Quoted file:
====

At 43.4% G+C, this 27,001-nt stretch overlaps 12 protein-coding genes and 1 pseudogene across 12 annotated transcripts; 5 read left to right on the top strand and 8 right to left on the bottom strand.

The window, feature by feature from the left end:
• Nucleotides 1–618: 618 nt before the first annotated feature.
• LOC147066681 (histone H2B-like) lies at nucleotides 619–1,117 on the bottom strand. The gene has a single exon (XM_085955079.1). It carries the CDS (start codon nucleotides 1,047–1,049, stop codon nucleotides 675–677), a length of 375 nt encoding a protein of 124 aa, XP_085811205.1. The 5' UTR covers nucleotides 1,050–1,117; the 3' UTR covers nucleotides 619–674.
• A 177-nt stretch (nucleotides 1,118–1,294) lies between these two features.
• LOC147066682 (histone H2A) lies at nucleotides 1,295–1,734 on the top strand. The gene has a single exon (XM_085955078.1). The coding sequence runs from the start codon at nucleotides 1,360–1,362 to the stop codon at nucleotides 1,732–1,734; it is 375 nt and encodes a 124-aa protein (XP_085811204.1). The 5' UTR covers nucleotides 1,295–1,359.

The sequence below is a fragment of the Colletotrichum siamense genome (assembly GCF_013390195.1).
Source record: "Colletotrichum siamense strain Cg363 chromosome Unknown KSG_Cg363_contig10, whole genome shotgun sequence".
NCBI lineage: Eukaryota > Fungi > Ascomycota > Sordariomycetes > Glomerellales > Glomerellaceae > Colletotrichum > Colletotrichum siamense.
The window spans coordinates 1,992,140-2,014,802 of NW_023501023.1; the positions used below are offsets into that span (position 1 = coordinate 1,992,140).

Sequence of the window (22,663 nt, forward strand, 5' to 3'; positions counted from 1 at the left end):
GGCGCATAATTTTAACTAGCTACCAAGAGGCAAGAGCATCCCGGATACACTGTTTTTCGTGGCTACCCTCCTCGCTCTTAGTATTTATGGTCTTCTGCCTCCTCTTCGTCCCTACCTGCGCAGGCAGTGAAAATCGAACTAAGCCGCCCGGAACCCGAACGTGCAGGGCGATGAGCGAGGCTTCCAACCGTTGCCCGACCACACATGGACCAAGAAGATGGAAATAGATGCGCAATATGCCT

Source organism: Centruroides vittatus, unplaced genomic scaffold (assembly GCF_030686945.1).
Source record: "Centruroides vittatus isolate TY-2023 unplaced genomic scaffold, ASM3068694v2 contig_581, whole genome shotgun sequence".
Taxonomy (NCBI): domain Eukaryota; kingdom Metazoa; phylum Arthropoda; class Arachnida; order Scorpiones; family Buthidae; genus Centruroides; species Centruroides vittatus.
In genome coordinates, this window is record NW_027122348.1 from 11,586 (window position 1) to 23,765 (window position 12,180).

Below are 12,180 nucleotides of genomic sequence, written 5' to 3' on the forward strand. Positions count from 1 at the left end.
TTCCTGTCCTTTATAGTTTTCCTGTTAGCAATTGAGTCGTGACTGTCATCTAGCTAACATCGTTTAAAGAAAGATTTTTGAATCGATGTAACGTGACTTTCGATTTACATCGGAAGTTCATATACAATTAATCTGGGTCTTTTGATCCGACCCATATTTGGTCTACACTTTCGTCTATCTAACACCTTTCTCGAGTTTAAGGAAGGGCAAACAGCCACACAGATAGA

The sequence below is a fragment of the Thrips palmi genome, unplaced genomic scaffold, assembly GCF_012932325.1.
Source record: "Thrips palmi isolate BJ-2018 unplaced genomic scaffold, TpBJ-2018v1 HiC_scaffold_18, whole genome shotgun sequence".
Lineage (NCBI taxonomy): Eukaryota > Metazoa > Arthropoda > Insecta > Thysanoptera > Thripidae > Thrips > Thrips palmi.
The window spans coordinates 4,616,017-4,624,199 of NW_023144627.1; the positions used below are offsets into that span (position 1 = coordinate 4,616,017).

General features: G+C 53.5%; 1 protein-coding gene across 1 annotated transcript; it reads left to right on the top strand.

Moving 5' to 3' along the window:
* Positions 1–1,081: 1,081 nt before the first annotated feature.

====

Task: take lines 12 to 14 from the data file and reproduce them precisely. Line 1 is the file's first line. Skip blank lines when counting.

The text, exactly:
GGCGCATAATTTTAACTAGCTACCAAGAGGCAAGAGCATCCCGGATACACTGTTTTTCGTGGCTACCCTCCTCGCTCTTAGTATTTATGGTCTTCTGCCTCCTCTTCGTCCCTACCTGCGCAGGCAGTGAAAATCGAACTAAGCCGCCCGGAACCCGAACGTGCAGGGCGATGAGCGAGGCTTCCAACCGTTGCCCGACCACACATGGACCAAGAAGATGGAAATAGATGCGCAATATGCCT

Source organism: Centruroides vittatus, unplaced genomic scaffold (assembly GCF_030686945.1).
Source record: "Centruroides vittatus isolate TY-2023 unplaced genomic scaffold, ASM3068694v2 contig_581, whole genome shotgun sequence".